LENT: Midweek Lenten Service Sermon – THE FAITHFUL WORD, Matthew 27:45–46
Now from the sixth hour there was darkness over all the land until the ninth hour. And about the ninth hour Jesus cried out with a loud voice, saying, “Eli, Eli, lema sabachthani?” that is, “My God, My God, why have You forsaken Me?” (Matthew 27:45–46)
- This is Jesus’ third word/statement from the
cross – it’s a different word…a word directed to the Father, a cry of
abandonment and the God-forsakenness the comes from sin – our sin which He
bears on the cross, My God, My God, why have You forsaken Me?
- Some onlookers would have recognized the opening
verses of Psalm 22, the desperate cries of King David in his time of trial, My
God, my God, why have You forsaken me? Why are You so far from saving me, from
the words of my groaning?
- They would have remembered David’s prophetic portrayal of a crucifixion long before crucifixions were even invented.
- For dogs encompass me; a company of evildoers encircles me; they have pierced my hands and feet—I can count all my bones—they stare and gloat over me; they divide my garments among them, and for my clothing they cast lots.
- Jesus’ statement highlights the prophetic nature
of His death
- This is no accident, no simple miscarriage of justice, no quirk of history.
- His death is writ large into every page of the Old Testament, it’s the thread that connects the Torah and the Prophets and the Psalms.
- King David’s sufferings are an OT picture of Jesus’ greater suffering on the cross.
- This was the plan of God from all eternity that the world would be saved through the death of the Son of David, the Son of God.
- But several people listening misunderstood Jesus’
cry; they thought He was calling for Elijah, Eli, Eli…
- They offer Jesus a drink of sour wine and wait to see if Elijah comes.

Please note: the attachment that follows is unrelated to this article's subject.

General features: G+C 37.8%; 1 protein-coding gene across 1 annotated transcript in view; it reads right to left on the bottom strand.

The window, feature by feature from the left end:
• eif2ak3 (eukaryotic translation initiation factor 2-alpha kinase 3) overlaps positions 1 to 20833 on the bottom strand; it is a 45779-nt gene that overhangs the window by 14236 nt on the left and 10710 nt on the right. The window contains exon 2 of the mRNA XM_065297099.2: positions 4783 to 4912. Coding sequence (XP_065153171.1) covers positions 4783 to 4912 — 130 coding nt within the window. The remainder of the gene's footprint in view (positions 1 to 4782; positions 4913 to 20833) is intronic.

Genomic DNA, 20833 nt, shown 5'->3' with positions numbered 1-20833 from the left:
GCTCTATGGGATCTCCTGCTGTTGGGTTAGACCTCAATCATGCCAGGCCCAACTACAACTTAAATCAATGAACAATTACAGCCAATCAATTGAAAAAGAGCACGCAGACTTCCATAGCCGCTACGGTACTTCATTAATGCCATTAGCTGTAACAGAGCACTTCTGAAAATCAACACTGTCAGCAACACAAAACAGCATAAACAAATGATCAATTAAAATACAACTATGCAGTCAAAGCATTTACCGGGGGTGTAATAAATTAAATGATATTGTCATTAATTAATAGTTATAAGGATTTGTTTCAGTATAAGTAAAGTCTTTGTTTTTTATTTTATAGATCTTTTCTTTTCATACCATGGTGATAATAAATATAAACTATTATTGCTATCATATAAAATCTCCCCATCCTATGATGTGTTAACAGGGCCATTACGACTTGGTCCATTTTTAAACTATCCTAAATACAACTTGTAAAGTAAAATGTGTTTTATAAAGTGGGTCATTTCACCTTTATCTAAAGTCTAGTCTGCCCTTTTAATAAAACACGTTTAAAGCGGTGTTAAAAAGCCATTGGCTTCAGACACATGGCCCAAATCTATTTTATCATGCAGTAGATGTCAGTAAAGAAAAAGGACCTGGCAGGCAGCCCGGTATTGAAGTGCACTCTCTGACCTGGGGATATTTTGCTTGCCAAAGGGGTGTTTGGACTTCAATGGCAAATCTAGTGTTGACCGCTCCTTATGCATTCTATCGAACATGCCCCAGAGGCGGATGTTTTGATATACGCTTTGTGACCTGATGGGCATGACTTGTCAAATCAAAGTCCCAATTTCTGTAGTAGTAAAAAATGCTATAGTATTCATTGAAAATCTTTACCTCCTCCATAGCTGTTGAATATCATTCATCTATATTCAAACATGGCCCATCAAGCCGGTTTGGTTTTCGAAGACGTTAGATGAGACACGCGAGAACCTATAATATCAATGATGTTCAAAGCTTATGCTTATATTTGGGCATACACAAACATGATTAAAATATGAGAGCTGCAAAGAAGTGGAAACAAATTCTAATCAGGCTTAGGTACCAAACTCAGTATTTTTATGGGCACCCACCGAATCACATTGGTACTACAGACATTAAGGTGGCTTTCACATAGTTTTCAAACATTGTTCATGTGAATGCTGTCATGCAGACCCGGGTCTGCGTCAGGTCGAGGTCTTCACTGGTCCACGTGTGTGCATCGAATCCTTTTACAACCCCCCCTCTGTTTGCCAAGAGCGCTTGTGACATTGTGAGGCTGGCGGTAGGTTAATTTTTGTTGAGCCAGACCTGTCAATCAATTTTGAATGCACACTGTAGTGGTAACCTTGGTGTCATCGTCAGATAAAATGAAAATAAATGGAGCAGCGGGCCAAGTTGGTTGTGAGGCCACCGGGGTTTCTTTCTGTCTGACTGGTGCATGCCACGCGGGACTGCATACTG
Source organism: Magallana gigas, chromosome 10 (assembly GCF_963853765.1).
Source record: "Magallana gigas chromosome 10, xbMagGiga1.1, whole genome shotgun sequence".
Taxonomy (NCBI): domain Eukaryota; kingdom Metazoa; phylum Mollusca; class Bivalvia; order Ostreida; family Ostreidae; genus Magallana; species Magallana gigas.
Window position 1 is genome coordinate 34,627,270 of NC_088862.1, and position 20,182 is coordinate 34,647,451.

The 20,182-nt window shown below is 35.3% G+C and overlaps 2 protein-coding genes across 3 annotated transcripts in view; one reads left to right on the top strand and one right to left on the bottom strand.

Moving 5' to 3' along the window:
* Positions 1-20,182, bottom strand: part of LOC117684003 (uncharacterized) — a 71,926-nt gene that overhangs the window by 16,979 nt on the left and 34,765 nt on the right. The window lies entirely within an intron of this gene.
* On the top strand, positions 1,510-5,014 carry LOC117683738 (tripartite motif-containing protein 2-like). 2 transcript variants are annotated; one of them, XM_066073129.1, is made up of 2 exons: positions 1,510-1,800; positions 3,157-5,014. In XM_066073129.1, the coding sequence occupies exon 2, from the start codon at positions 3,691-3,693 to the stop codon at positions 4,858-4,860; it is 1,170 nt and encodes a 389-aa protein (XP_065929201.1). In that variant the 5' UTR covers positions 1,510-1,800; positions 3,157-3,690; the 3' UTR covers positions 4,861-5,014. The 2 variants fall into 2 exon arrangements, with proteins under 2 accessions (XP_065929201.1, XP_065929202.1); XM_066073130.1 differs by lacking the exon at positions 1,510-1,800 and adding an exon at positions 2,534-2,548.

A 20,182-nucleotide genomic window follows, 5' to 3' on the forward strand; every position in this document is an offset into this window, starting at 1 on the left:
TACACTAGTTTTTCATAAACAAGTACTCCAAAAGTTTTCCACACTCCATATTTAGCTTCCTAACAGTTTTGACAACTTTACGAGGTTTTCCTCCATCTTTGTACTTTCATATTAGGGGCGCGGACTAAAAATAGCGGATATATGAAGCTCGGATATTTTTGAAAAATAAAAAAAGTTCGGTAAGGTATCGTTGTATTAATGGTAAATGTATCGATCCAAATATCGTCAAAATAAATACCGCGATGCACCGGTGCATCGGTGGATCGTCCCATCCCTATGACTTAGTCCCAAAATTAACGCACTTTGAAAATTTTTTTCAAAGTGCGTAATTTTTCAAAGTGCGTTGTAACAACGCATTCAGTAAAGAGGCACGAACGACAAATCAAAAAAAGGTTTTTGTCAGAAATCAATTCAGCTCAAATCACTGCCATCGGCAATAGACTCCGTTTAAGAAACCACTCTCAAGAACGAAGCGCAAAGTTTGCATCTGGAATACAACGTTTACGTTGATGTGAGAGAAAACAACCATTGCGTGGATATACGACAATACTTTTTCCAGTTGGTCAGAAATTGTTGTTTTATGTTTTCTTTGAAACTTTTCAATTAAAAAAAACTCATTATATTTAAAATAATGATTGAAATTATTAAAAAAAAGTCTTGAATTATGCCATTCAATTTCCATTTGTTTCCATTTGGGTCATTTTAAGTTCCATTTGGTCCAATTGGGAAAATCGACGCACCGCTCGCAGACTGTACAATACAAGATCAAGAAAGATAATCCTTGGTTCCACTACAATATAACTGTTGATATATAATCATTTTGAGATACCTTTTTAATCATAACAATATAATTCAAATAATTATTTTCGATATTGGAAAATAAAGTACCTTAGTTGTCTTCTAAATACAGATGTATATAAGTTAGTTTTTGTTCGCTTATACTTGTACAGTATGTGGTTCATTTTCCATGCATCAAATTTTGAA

- But it’s not a cry for help; it’s a cry out of the depths of death and despair that He’s experiencing for all of humanity.
- Jesus experiences our abandonment, our darkness, our sin, our death in His own flesh.
- He became the Sinner, damned under God’s wrath, cursed on the tree. He is the adulterer, the thief, the murderer, the idolater. He is us.
- He willingly offers Himself on the altar of God’s justice for Adam’s sin and rebellion and ours and making it His own as Paul says in 2 Cor 5, For our sake He made Him to be sin who knew no sin, so that in Him we might become the righteousness of God.
- Some onlookers would have recognized the opening verses of Psalm 22, the desperate cries of King David in his time of trial, My God, my God, why have You forsaken me? Why are You so far from saving me, from the words of my groaning?
- Jesus, as our perfect Substitute, takes our
place and experiences the silence and darkness and despair that comes from sin.
- Sin drives a wedge not only between us but between
God and us.
- In our time of darkness and despair, we cry out, My God, my God, why have You forsaken me? but the truth is we have forsaken God.
- Is 53 reminds us that, We all like sheep have gone astray, each in his or her own way.
- We have turned from God; God has not turned from us.
- Jesus is in all the places we cry out, Where
are You? Why have You forsaken us?
- Why does God permit this to happen? Why do the innocent suffer? Why does a just God permit suffering and a merciful God not prevent it?
- That’s the paradox of faith: faith prays to the God who is silent, who appears to have withdrawn, who appears not to be there.
- But yet, like David who prayed these words before Him, He prays.
- This is faith that clings to the promise of God, that calls out “my God” when all that you have is the promise of God.
- Remember this faithful word when God seems to
have forsaken you on your dark Good Friday afternoon.
- Remember this cry of the Son of God calling out to heaven in your place, My God, My God, why have You forsaken Me? and know that God didn’t abandon Jesus in death or the grave but gave Him victory over both and has given that victory to you through faith.
- As Paul reminds us in I Cor 15, O death, where is your victory? O death, where is your sting?” The sting of death is sin, and the power of sin is the law. But thanks be to God, who gives us the victory through our Lord Jesus Christ.
- And again in Rom 8, There is therefore now no condemnation for those who are in Christ Jesus.
- You are reconciled to God in Jesus. You are justified in Jesus. You are safe in Jesus. And you are never forsaken.
- Sin drives a wedge not only between us but between God and us.
For Your suffering in the darkness, for Your cry of abandonment, for Your becoming our sin so that we in You might become the righteousness of God, for Your taking upon Yourself our alienation, our division, our estrangement, our death, we give You thanks, most holy Jesus. Amen.